Tag Archives: punctuation

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Semicolons get a bad rap for being a punctuation mark that’s outdated, pointless, and confusing to use. But many of those arguments have no merit. In fact, semicolons can serve an important purpose in writing, no matter what it is. Knowing how to place semicolons in the right spot for the right reason, though, is key, and can make this underrated punctuation mark a writing tool worth your time and attention.

Here are five things you need to know about semicolons. Use them mindfully, and see why there’s nothing semi about them.

They’re Effective for Emphasis

If you want to emphasize your point by reinforcing it with a similar thought, the semicolon can help you out. For example, “She never works late; only a crisis would keep her at the office past five.”

They’re Best When Not Noticed

Don’t let the semicolon stand out and distract the reader. Instead, slip it in where it won’t be noticed. Too many semicolons are noticeable. Just one strategically placed within a paragraph on a page is all you need for a subtle break from the usual punctuation.

Sometimes They’re Better than a Period

Semicolons can often be replaced by periods, but sometimes a semicolon is a better choice. If the sentence needs splitting up but doesn’t make two different points, try the semicolon. It might be just the connector you need.

Sometimes They’re Better than a Comma

That’s especially true for complex lists—like those that already include commas. Example: She did three things this morning: read the paper; planned her trip to Washington, DC; and made a yogurt, berry, and granola parfait. Choose semicolons over commas with transitional adverbs, too: She knows how to knit; however, she only learned the skill yesterday.

They’re Nothing to Fear

Don’t be afraid of semicolons. They won’t make you look like an amateur. In fact, semicolons are completely acceptable and even a good thing when used properly. Practice using the semicolon and get comfortable with it. You’ve got nothing to lose, other than your fear.

If you’ve wondered whether you should use a semicolon, wonder no more. It’s a useful punctuation mark that’s full of value and function. Go ahead and get on the semicolon bandwagon; just be wise with it for the most impact.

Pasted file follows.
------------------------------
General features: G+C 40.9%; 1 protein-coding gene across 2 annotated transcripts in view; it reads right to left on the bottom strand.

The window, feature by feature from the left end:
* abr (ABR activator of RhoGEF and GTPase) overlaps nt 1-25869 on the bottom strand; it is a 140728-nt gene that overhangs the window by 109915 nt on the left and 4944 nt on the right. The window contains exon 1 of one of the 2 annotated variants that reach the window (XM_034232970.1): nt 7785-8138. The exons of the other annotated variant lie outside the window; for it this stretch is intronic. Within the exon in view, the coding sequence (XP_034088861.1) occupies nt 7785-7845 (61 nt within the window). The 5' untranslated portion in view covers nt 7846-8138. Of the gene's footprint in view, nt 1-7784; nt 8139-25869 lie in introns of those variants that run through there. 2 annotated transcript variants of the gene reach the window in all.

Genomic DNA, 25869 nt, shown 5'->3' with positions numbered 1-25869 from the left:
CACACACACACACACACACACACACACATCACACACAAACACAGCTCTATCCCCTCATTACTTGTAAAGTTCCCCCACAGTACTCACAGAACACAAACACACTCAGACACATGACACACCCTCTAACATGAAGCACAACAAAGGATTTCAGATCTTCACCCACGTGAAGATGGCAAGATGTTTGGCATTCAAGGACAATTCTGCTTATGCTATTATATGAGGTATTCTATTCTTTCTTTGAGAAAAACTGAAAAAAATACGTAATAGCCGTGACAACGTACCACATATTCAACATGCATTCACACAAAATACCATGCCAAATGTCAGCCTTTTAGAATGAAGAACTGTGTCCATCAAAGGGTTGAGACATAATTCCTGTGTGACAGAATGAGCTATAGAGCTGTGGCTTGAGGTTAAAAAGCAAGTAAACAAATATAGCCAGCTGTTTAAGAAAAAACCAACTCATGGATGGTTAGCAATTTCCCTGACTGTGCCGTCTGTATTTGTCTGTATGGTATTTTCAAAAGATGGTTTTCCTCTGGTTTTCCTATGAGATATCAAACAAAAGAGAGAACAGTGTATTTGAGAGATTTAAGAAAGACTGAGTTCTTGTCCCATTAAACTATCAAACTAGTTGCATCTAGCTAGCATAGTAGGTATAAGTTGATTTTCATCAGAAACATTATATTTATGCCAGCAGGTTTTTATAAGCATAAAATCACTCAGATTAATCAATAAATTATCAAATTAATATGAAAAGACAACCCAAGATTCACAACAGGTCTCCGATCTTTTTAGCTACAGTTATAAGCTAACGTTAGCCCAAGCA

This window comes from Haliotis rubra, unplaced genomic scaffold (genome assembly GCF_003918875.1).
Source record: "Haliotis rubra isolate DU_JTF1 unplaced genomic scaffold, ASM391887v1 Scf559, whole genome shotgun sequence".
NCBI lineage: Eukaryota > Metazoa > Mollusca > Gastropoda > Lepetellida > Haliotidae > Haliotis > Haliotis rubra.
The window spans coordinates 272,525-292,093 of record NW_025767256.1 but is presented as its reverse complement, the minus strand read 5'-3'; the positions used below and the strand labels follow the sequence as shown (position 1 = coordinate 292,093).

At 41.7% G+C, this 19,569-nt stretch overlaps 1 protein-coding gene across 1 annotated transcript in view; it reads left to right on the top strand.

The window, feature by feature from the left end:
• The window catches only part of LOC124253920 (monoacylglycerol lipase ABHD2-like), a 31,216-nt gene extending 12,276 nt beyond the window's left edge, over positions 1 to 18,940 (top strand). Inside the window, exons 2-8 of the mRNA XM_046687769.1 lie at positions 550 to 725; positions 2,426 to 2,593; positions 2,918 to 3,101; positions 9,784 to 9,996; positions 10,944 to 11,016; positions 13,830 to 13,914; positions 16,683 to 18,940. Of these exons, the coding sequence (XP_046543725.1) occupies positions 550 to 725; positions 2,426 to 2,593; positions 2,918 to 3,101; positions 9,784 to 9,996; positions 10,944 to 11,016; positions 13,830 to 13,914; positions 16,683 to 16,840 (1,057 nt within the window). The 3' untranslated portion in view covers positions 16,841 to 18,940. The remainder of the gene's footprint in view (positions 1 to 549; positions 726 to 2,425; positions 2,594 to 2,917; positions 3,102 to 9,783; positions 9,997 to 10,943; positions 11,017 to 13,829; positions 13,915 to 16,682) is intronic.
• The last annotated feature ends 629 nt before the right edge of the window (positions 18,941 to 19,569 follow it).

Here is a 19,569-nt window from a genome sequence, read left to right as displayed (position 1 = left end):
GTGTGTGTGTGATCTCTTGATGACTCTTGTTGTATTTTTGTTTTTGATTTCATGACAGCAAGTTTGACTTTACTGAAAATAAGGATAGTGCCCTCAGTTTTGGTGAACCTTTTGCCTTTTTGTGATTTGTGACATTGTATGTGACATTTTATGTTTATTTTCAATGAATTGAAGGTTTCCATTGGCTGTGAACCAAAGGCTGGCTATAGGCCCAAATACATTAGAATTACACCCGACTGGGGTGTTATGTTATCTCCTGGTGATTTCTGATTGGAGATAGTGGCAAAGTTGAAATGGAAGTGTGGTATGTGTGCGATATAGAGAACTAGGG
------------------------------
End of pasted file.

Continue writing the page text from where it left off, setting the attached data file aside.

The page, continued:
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grammar

Lately I’ve been noticing a lot of writing with—what seems to me—misplaced commas used with conjunctions. Granted, most of these sightings appear on social media, where grammar and punctuation apparently don’t matter much. Still, it made me wonder whether the rules surrounding commas and conjunctions are starting to bend a little, even in professional writing. True to form, I got right on it, researching what other writers and grammar gurus think.

What I discovered wasn’t surprising: everyone has an opinion. What I gleaned, though, is that the rules for using commas with conjunctions aren’t hard and fast today. In fact, there are times when they don’t make good writing sense. Check out which old rules still apply and which appear to have moved on:

Commas/conjunctions with independent clauses:

Example: John decided to travel to Europe in the spring, but he wanted to keep his plans a secret.

  • Old rule: The comma precedes the conjunction when two independent clauses are separated by a conjunction.
  • New rule: Still the same, but some authorities say it’s okay, even recommended, to leave off the commas for very short clauses if no confusion results.

Commas/conjunctions with independent clauses that contain parenthetical or descriptive phrases:

Example: She wouldn’t have an answer until Friday, and, given her knack for procrastinating, she might not get back to you until Monday.

  • Old rule: A comma should separate two independent clauses as well as set off descriptive phrases from the rest of the sentence.
  • New rule: Although the above example is still technically correct, three commas so close together makes the sentence look cluttered. One solution is to remove the comma before the conjunction, along with the second she, so that you no longer have two independent clauses: She wouldn’t have an answer until Friday and, given her knack for procrastinating, might not get back to you until Monday. Another option is to substitute a semicolon for the comma after the first independent clause: She wouldn’t have an answer until Friday; and, given her knack for procrastinating, she might not get back to you until Monday.

Commas/conjunctions without independent clauses:

Example: He didn’t ask any questions or raise any concerns.

  • Old rule: No comma before or after the conjunction.
  • New rule: Still the same. For long sentences where a pause becomes necessary, place a comma before the conjunction.

Commas/conjunctions at the beginning of a sentence:

Example: I didn’t get the job. So what do I do now?

  • Old rule: No comma is necessary.
  • New rule: A comma after the conjunction is useful to show a pause or a lingering of thought, if that’s the writer’s intent.

To sum up, commas usually still have a place beside conjunctions, though not always in the spot you might think. Of course, my theory on commas remains unchanged: don’t use them if you don’t have to. It’ll make your writing cleaner and smoother. Best advice? When using commas, use good judgment.

For more information on commas, check out my blog post For the Love of Commas, Don’t Overuse Them.